Let us realize family love and harmony, keeping in mind that each family member is an irreplaceable part of our lives.
Among the various abilities that human beings are born with, one that works in a positive direction is ethical ability. However, it is a very natural function of the mind as a human being to work not only for oneself, but also for the benefit of those who co-exist with oneself.
The goals of the practice are always set to be natural and positively affirmative in light of ethical ability.
The “Great Affirmation of Reality” means to accept the reality in front of you as it is, both the good and the bad aspects.
To accept the reality in front of you at that moment, without fear, without running away, and without protesting, and then start changing it for the better by practicing the teachings of our association— this is the attitude of the “Great Affirmation of Reality.” This attitude of the Great Affirmation of Reality is expressed in the practice of “Yes,” “Thank you,” and “I'm sorry.” A sincere “Yes,” “Thank you,” and “I'm sorry”—not just words but from the bottom of your heart—are words that accept and affirm reality in its entirety.
We can start only by facing reality as it is.
This refers to an attitude of controlling one's own mental activity and always being in a good mood.
The practice does not belong to the mood, but to the will. If you look gloomy, you will make the people around you who have nothing to do with your suffering feel gloomy too. So, in order not to let that happen, we use humor, smile and act in a good mood despite our own suffering, to care for the people around us.
When we are in a good mood, we make those around us feel secure and happy.
The laws that cause all natural phenomena, from the macrocosm to the human world, are the “Providence of Great Nature.”
While humans call what they have discovered and rationally demonstrated in various events occurring in the natural world and the human world “science,” the “Providence of Great Nature” refers to the vast swathe of laws that have yet to be scientifically clarified.
The ideal of practical ethics is to live naturally in accordance with this “Providence of Great Nature,” eliminating the unreasonable and unnatural.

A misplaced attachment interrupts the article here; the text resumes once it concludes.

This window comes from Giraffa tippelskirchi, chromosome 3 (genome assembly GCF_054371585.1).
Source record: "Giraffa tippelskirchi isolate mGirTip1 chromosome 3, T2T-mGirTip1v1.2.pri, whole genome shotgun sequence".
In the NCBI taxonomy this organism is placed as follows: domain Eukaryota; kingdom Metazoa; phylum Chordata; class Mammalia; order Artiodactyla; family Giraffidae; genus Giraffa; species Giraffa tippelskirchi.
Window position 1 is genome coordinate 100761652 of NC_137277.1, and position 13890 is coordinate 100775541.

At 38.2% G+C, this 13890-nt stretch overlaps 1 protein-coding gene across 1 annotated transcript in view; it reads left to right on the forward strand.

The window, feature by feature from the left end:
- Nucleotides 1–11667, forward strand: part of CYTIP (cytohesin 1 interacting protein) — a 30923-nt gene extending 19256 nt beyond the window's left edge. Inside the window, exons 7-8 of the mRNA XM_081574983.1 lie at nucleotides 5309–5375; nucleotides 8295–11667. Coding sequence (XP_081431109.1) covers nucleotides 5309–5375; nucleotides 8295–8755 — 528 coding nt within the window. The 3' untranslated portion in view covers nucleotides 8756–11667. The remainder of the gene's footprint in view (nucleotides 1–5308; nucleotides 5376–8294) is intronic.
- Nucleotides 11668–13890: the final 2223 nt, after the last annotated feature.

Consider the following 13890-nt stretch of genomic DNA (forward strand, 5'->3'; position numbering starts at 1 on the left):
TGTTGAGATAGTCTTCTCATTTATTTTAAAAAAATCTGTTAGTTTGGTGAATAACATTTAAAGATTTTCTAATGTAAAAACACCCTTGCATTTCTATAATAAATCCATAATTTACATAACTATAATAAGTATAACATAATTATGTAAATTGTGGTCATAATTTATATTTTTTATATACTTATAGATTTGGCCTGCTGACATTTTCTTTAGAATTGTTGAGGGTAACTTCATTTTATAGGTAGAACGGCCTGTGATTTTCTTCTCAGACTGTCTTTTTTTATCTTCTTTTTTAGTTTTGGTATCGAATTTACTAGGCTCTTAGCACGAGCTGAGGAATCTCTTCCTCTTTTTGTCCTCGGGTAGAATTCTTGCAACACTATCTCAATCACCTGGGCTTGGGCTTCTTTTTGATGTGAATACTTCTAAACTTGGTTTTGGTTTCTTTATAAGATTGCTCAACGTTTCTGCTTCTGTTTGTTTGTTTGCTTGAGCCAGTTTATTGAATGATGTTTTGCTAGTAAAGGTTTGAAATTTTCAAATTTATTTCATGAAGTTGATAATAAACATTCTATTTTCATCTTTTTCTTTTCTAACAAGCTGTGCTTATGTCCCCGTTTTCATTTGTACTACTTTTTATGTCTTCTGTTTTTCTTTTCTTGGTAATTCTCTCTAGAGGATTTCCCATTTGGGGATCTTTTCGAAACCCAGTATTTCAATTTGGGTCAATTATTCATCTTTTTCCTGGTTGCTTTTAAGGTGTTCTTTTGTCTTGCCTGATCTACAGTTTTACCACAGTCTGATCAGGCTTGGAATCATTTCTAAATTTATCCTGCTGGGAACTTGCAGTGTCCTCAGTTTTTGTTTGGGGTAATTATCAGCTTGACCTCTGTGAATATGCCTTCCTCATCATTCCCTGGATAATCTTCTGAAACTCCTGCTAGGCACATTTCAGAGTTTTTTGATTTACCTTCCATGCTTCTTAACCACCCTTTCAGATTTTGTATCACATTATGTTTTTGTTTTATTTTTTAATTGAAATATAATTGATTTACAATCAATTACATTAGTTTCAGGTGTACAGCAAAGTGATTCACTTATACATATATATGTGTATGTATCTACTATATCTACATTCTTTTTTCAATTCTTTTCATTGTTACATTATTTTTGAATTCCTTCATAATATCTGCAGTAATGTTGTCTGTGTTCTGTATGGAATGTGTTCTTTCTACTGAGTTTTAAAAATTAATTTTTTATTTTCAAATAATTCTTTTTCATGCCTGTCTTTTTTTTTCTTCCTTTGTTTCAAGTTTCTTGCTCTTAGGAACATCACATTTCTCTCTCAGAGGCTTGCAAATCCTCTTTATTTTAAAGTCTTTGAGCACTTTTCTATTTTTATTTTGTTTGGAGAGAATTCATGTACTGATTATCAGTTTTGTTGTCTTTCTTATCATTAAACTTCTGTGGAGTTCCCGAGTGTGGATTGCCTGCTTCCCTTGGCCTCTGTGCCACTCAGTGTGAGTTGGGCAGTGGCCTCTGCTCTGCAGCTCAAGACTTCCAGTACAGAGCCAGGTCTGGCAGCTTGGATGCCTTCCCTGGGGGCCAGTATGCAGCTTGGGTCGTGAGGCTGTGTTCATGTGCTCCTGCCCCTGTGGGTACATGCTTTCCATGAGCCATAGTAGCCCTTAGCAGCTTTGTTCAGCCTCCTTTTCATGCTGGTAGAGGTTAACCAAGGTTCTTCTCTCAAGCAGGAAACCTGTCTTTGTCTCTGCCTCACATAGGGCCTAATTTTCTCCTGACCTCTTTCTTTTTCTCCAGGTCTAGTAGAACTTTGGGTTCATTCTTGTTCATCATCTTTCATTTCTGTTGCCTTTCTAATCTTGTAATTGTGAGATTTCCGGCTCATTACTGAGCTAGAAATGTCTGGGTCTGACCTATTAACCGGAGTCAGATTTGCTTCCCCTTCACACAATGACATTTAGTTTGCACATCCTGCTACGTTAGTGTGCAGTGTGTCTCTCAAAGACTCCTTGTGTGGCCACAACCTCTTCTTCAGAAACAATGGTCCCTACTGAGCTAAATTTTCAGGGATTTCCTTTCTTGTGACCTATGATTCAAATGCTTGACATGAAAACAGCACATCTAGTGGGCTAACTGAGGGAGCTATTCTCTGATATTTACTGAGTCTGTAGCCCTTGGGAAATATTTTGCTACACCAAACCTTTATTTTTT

Round-table discussions are held voluntarily at each district/venue, and are open to anyone who wishes to participate. With specific themes such as parenting, education, harmony and love of a married couple, and work and ethics, participants share their experiences and help each other solve their personal problems through the practice of ethics.
This is a larger scale learning opportunity than a round-table discussion. Districts and venues set various themes for the event, and participants learn from presentations of other members on their practical experiences, and from lectures by experts. The know-how for problem-solving gained from the lectures is used for voluntary practices of the participants.
There are subdivisions according to gender and age, such as the Middle-Age Division, Women's Division, Men's Youth Division and Women's Youth Division. In each division, round-table discussions and study sessions are held on cases where people of the same generation and gender can understand and support each other.
In the summer, the “Nationwide Training Session” is held at a training facility in Kanazawa City, Ishikawa Prefecture, by representative members of each division.
Twice a year, in spring and fall, the chairman and other representative members of the Association give lectures at lecture sessions (the Convention) in each region of Japan. At the Convention, practical issues are presented that we should tackle immediately in order to realize a co-existing society based on the happiness of living together through the establishment of bright and cheerful families.
In addition, voluntary promotional activities by members who have realized the joy of living in harmony with their families through the practice of ethics are conducted as needed to spread the joy of living by practicing ethics.